Chicago School of Public Health Research Findings Conclude For-Profit Nursing Homes Need to Provide Better Care
Lee Friedman, an associate professor of environmental and occupational health sciences in the University of Illinois at Chicago School of Public Health, recently led a study that found “community-dwelling adults 60 years old and older who need assistance with tasks related to daily living but do not live in a nursing home had the fewest number of clinical signs of neglect compared with those living in any type of nursing facility.”
These findings come as no surprise to the abuse and neglect attorneys at Levin & Perconti though. For decades, it’s been known that residents receiving care in for-profit nursing homes are twice as likely to experience health issues caused by substandard care compared with those living in not-for-profit facilities or residents in their own homes among the general community. We share the same sentiments published in Friedman’s new report in the journal Gerontology.
“We saw more — and more serious — diagnoses among residents of for-profit facilities that were consistent with severe clinical signs of neglect, including severe dehydration in clients with feeding tubes which should have been managed, clients with stage 3 and 4 bed sores, broken catheters and feeding tubes, and clients whose medication for chronic conditions was not being managed properly,” Friedman continued in a UIC press release, “Findings showed that residents of for-profit nursing facilities are diagnosed with more clinical signs of neglect and these facilities were consistently inferior to not-for-profit nursing homes across numerous staffing, capacity and deficiency measures.”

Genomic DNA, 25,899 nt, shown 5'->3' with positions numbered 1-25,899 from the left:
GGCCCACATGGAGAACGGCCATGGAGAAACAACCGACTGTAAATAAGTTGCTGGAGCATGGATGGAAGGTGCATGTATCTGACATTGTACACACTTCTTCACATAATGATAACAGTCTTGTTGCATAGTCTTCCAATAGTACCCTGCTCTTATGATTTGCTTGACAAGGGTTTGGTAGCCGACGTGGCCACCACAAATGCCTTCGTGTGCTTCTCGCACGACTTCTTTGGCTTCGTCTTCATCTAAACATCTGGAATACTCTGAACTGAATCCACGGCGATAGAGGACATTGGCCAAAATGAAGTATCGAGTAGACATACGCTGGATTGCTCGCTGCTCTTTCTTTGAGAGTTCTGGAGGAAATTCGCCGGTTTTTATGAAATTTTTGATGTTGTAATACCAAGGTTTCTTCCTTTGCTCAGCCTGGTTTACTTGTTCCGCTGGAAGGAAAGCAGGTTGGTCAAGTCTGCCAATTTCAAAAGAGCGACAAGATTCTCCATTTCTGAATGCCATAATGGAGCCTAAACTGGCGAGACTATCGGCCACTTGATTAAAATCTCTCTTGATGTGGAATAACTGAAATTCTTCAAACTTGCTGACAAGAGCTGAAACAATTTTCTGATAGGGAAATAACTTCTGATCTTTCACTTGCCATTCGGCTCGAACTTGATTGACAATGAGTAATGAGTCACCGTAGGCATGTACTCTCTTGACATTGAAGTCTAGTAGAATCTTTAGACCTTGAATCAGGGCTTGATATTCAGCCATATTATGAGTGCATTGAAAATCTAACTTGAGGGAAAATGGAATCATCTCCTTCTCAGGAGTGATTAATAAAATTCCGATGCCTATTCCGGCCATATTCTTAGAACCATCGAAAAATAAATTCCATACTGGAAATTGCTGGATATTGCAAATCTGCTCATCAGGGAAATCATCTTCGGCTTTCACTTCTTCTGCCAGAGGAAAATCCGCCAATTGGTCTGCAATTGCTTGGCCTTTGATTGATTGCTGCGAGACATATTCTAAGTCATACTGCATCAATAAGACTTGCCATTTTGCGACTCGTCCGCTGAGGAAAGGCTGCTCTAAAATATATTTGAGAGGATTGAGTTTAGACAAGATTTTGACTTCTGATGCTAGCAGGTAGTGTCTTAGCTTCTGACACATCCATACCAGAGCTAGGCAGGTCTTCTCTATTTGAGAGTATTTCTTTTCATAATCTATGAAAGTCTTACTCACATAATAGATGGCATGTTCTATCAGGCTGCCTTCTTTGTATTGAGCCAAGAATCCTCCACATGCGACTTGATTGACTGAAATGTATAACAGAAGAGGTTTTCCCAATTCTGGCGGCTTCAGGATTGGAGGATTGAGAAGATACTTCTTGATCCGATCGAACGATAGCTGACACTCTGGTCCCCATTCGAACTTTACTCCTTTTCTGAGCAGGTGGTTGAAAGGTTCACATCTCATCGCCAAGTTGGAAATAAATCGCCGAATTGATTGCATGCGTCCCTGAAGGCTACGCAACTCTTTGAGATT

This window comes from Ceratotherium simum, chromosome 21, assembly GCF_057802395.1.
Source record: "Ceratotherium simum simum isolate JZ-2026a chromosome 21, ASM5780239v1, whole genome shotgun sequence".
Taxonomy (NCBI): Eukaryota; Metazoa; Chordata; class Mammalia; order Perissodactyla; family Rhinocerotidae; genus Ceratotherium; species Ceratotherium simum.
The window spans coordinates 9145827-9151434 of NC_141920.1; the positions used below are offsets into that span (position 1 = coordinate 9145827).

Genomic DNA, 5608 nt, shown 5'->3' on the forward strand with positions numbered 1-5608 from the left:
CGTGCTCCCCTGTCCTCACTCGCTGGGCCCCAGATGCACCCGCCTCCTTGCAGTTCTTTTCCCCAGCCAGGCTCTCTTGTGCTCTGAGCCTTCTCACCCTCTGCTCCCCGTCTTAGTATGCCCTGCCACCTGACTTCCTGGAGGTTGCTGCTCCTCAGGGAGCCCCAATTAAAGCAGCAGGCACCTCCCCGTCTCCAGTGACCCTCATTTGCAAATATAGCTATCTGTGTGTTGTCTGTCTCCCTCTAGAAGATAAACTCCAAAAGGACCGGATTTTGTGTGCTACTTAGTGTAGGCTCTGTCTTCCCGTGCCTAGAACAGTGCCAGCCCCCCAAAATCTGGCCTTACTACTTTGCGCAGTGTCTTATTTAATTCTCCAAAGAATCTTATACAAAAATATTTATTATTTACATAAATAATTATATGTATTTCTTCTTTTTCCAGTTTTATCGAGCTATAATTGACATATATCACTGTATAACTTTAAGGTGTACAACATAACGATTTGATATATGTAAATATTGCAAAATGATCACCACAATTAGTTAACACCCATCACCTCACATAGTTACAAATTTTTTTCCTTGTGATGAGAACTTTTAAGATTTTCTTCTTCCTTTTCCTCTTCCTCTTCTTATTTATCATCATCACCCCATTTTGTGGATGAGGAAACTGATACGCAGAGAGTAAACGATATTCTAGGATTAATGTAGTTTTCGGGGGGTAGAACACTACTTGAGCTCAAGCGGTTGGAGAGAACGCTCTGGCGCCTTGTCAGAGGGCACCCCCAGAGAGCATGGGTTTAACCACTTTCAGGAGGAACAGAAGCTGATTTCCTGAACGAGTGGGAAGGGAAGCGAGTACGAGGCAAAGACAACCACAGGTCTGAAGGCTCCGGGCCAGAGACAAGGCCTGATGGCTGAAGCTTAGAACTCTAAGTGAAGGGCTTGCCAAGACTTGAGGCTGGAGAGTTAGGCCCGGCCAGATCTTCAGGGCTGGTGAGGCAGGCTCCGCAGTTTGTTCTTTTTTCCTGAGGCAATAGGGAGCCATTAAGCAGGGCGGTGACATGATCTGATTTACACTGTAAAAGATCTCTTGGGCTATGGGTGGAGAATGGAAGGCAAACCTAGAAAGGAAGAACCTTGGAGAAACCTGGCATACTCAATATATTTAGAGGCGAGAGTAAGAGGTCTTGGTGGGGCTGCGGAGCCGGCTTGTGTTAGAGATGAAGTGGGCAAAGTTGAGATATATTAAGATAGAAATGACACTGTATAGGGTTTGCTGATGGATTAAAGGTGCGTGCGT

Profit Should Never Come Before Care
Nursing homes that are a part of a chain or network of nursing homes are the biggest offenders of putting profit before care, especially those with 19 percent higher profit margins than their counterparts. These private homes spend less money on not only staffing, but on expenses related to indirect patient care. Examples of indirect patient care include things like:
- medical supplies
- maintenance and housekeeping of the facility
- continuing education for nursing and clinical staff
- resident nutrition
- additional rehabilitation services
News of for-profit nursing home companies lacking in trained staff and quality patient care aren’t hard to find for those who have been involved in preserving and protecting the rights of America’s elderly. But for anyone who is just considering a nursing home, currently has a loved one residing in a facility, or has lost someone who was a nursing home resident, these research findings and for-profit care revelations should cause unease.
As always, the nursing home neglect and abuse attorneys at Levin & Perconti encourage you to consider your options when making a life-changing decision such as placing your loved one in a nursing home. While all private homes should not be considered off-limits, it is important to look very closely at a facility’s caregiving track-record to ensure it provides the level of support that your loved one requires and deserves.
Report Illinois Nursing Home Abuse and Neglect
Our Illinois nursing home attorneys know that many for-profit facilities routinely violate the law and treat residents poorly. Located in Chicago, Levin & Perconti is one of the nation’s most recognized and respected leaders in the areas of elder abuse and nursing home negligence litigation and settled cases throughout the city of Chicago, surrounding suburbs, and the entire state of Illinois.
If you suspect neglect or abuse of a loved one in a nursing home, please contact us now for a FREE consultation with one of our attorneys. Call us toll free at 1-877-374-1417, in Chicago at (312) 332-2872, or complete our online case evaluation form.